The distance between two points from multivariate Gaussian distributions with the same covariance is the Mahalanobis distance. It is more complicated when the covariance matrices are different. The distance between the two means is a positive constant. If you are looking at the distance between the sample mean vectors this is a random variable but not a ...

3

@gung is absolutely correct suggesting you multidimensional scaling (MDS) as a tool to create points X dimensions data out of distance matrix. I'm to add just few strokes. K-means clustering implies euclidean distances. MDS will give you points-in-dimensions coordinates thereby guaranteeing you euclidean distances. You should use metric MDS and request ...

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Make sure that you do not have an all-0 vector in your data set! Because for this object, the distances will degenerate. I figure you might get either an exception or NaN. Also make sure to not confuse similarity and distance. Similarity will be high for similar objects, a distance would be low. There are two common variants of inverting the cosine ...

3

By the end of the function you take the arccosine of the computed score. Actually, according to the definition (see the Wikipedia page for example) you should not. If you want the dissimilarity, I think you should just do return (1 - sum0 / ( sqrt(sum1) * sqrt(sum2) )); The similarity score will always be within $(-1,1)$, by direct application of the ...

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A very common solution for this very common problem (ie, over-weighting variables) is to standardize your data. To do this, you just perform two successive column-wise operations on your data: subtract the mean and divide by the standard deviation For instance, in NumPy: >>> # first create a small data matrix comprised of three variables ...

3

Gower dissimilarity is just 1 minus Gower similarity. So, they are "the same", and limitations of one are the limitations of the other. Ward clustering computes cluster centroids and in order for those to be geometrically "real" it demands (squared) euclidean distances as its input. Euclidean distance is metric. Not every metric distance is euclidean. Thus, ...

3

I would suggest you look at metric learning, and then perform k-nn with the learned metric. Here's a Matlab toolkit for it, or a useful talk. If you're providing similar pairs with their distances, then you can learn the metric directly: if not, you can learn it by making an assumption like: the distance between similar pairs is less than the distance ...

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Be careful when mixing arbitrary distance functions with k-means. K-means does not use Euclidean distance. That is a common misconception. K-means assigns points so that the variance contribution is minimized. I.e. $(x_i - \mu_i)^2$ for all dimensions $i$. But if you sum up all these contributions, you get squared Euclidean distance, and since $\sqrt{}$ is ...

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Technically to compute a dis(similarity) measure between individuals on nominal attributes most programs first recode each nominal variable into a set of dummy binary variables and then compute some measure for binary variables. There are many measures for binary variables, however, not all of them logically suit dummy binary variables, i.e. former nominal ...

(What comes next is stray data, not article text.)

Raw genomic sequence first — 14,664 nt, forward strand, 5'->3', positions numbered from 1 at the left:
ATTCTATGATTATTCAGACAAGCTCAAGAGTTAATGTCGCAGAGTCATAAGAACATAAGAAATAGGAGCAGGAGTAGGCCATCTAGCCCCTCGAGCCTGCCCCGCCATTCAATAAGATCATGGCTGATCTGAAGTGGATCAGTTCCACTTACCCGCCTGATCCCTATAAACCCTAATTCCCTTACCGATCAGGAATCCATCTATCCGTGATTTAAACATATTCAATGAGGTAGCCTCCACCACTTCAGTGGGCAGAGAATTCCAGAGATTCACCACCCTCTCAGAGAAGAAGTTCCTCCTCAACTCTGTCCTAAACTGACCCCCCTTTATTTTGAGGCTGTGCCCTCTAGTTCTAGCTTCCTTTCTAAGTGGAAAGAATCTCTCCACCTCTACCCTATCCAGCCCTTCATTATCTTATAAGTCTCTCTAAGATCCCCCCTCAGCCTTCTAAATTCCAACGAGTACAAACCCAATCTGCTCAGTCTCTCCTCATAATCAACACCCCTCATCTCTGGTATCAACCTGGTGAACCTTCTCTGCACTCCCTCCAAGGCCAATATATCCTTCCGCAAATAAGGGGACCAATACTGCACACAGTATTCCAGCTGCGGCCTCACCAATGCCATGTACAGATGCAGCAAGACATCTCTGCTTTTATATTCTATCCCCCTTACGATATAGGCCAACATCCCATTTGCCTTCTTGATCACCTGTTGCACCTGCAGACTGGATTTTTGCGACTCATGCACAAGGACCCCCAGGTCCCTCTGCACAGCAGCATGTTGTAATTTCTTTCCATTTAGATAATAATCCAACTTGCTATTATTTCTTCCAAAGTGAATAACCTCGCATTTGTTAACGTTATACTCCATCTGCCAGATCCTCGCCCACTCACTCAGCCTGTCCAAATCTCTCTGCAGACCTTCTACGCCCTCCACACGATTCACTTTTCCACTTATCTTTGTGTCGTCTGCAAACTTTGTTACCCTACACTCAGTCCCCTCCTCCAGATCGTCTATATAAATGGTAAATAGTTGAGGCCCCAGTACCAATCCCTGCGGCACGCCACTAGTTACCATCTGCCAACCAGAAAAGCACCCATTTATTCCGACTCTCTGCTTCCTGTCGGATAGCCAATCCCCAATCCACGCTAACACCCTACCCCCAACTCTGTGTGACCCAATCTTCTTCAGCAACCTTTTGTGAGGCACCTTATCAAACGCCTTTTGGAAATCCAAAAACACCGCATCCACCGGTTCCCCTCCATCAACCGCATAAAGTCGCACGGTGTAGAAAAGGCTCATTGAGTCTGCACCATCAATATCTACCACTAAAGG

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I'll try to explain you as simply as possible: Mahalanobis distance measures the distance of a point x from a data distribution. The data distribution is characterized by a mean and the covariance matrix, thus is hypothesized as a multivariate gaussian. It is used in pattern recognition as similarity measure between the pattern (data distribution of ...

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My grandma cooks. Yours might too. Cooking is a delicious way to teach statistics. Pumpkin Habanero cookies are awesome! Think about how wonderful cinnamon and ginger can be in Christmas treats, then realize how hot they are on their own. The ingredients are: habanero peppers (10, seeded and finely minced) sugar (1.5 cups) butter (1 cup) vanilla ...

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As a starting point, I would see the Mahalanobis distance as a suitable deformation of the usual Euclidean distance $d(x,y)=\sqrt{\langle x,y \rangle}$ between vectors $x$ and $y$ in $\mathbb R^{n}$. The extra piece of information here is that $x$ and $y$ are actually random vectors, i.e. 2 different realizations of a vector $X$ of random variables, lying ...

3

You are referring to a very hard problem of finding the best possible metric. It is a hard problem even for the unimodal data, the multimodal case you are referring to is a great challenge. There are basically three possibilities: use some primitive metric, like Euclidean distance, treating everything as numbers (you can convert categorical values to some ...

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There is a close relationship between Euclidean distance and Angular distance. (see also: http://en.wikipedia.org/wiki/Cosine_similarity#Properties) So if you want to take magnitude into account, you may actually be looking for Euclidean distance... Let's look at squared Euclidean, for simplicity:  \sum_i (a_i - b_i)^2 = \sum_i \left(a_i^2 - 2 a_i b_i + ...

2

Sorry I can't help with mclust (I don't know r). What if you run K-mean clustering with some initial centres fixed and some free to move? To fix a centre you simply need to pad it with large amount of points. For example, if there is centre A with known coordinates, to fix it add many (say, a thousand) extra data points, all with these same coordinates, so ...